Re:Verse passage – 1 Peter 2:11-17 (day three)
“Abstain from fleshly lusts which wage war against the soul. Keep your behavior excellent among the Gentiles.”
Peter does not say this in order to unleash the behavior police. He tells us these things because fleshly lusts will degrade your ability to draw near to people with compassion and empathy. When your body’s appetites become your workaround for your own fear and pain, another person will become a means to an end for you. Like everyone else, your life harbors places of deep agony. The shortest of shortcuts to alleviate that distress is your body and the bodies of others. When you instead begin learning from Christ to address anguish through the pursuit of holy living, your life starts to heal, and you gain the energy to love people. The behavior police live by rules. The church lives by love.
Re:Verse passage – 1 Peter 2:1-10 (day three)
“You may grow in respect to salvation, if you have tasted the kindness of the Lord.”
It’s not uncommon to think of God as irritable, impatient, and perfectionist, yet willing to present a pleasant demeanor to you unless you trip the hair trigger of his anger. How can you know that’s not true? Consider this: If you’re to become like Christ, then the character of irritability, impatience, and perfectionism is the kind of character you would need to cultivate in yourself as well. The Bible reveals that the Lord is kind, patient, forgiving. He seeks not to be rid of you, but to live with you. Paul says the kindness of the Lord leads us to repentance. And here, Peter reveals that your openness to God’s kindness gives increasing assurance that you are safe with him.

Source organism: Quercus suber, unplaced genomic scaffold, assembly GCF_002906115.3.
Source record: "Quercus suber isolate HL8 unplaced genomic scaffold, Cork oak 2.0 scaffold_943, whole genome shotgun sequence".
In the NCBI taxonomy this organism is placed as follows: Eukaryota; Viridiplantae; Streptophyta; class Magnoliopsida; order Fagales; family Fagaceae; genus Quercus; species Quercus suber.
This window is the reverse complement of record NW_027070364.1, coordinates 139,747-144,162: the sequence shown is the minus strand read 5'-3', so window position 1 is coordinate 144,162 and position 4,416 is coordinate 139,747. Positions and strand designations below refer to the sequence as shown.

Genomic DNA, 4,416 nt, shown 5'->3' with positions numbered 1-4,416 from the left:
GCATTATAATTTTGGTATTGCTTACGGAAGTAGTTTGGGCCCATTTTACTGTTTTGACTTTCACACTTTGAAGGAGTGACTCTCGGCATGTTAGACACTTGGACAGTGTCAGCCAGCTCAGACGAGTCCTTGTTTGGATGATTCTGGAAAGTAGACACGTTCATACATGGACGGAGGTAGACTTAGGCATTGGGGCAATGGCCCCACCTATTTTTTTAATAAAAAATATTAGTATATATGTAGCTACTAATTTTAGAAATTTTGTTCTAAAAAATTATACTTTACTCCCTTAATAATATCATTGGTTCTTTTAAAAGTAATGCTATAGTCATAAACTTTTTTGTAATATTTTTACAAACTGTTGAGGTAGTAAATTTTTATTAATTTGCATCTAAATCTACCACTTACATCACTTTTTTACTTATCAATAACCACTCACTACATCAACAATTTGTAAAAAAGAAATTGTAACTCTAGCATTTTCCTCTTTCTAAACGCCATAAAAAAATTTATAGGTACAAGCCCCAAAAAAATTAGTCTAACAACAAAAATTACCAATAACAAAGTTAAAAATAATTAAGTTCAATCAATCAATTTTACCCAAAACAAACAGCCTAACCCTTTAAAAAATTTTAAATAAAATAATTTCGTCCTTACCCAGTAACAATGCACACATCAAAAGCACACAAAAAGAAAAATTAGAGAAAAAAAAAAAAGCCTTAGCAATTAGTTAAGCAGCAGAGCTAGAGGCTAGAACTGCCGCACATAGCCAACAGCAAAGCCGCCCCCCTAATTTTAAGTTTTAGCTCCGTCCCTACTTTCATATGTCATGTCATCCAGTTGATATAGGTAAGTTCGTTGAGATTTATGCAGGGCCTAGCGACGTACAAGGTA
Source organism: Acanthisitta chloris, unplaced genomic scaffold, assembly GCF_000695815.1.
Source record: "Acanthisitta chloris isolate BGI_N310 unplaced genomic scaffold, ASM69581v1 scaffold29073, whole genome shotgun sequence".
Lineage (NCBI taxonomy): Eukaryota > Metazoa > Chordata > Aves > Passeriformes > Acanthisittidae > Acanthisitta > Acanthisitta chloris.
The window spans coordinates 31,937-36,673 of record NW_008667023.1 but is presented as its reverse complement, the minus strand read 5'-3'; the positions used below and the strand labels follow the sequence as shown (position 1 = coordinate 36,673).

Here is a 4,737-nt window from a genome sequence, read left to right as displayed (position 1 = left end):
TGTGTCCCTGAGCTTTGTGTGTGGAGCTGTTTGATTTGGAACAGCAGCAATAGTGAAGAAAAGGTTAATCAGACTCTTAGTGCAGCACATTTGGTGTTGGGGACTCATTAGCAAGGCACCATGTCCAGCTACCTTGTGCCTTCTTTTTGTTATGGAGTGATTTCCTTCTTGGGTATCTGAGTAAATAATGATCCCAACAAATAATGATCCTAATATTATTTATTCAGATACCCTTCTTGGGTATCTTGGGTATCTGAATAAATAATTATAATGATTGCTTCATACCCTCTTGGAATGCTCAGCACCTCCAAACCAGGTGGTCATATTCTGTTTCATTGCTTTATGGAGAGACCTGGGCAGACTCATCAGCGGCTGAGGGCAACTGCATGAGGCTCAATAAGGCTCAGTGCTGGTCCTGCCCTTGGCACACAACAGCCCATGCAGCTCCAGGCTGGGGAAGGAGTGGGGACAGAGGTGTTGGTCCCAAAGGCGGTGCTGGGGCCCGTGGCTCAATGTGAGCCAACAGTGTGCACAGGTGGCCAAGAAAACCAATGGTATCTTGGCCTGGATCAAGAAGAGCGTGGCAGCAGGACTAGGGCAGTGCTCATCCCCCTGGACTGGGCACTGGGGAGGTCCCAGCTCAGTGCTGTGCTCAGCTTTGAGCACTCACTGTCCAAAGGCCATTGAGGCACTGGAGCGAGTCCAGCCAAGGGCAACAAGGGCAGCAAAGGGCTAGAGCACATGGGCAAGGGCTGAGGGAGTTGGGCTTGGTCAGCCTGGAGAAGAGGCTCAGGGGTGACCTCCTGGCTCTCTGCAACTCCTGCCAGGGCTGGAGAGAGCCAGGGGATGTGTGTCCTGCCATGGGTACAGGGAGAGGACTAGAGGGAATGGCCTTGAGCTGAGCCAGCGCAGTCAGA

Re:Verse passage – 1 Peter 1:18-25 (day three)
“You were not redeemed with perishable things like silver or gold from your futile way of life inherited from your forefathers, but with precious blood…”
When the power goes out, you’ll surely catch yourself trying to flip the light switch on; you’re so accustomed to lighting up a room in this way that it’s become second nature. But then you realize: the thing you’ve counted on has failed you. When something that has always before seemed to meet the need with precision and immediacy suddenly doesn’t, that’s distressing. At the scale of the human soul, Peter says, possessions, power, and plans have always been overrated. For now, the lights will eventually come back. But one day, all remedies will fail, save one. Only Christ can do what you thought those things could do. And they don’t love you, either. Christ does.
Re:Verse passage – 1 Peter 1:10-17 (day three)
“If you address as Father the One who impartially judges according to each one’s work, conduct yourselves in fear during the time of your stay.”
The Bible has much to say about fearing God. The Bible says these things not because God intends to frighten you, but because your every instance of wanting power or preference over fellow human beings leads you to ignore God, and when that happens, the world is a very dangerous place indeed. The earth and the heavens are a complex system that conform only to the limits that God has set. They won’t be pushed beyond those limits without disastrous consequences. You need God’s wisdom in order to live in harmony with God’s creation. The same is true with fellow human beings. The fear of God will lead you to live in harmony with people.
Re:Verse passage – 1 Peter 1:1-9 (day three)
“…to obtain an inheritance which is imperishable and undefiled and will not fade away…”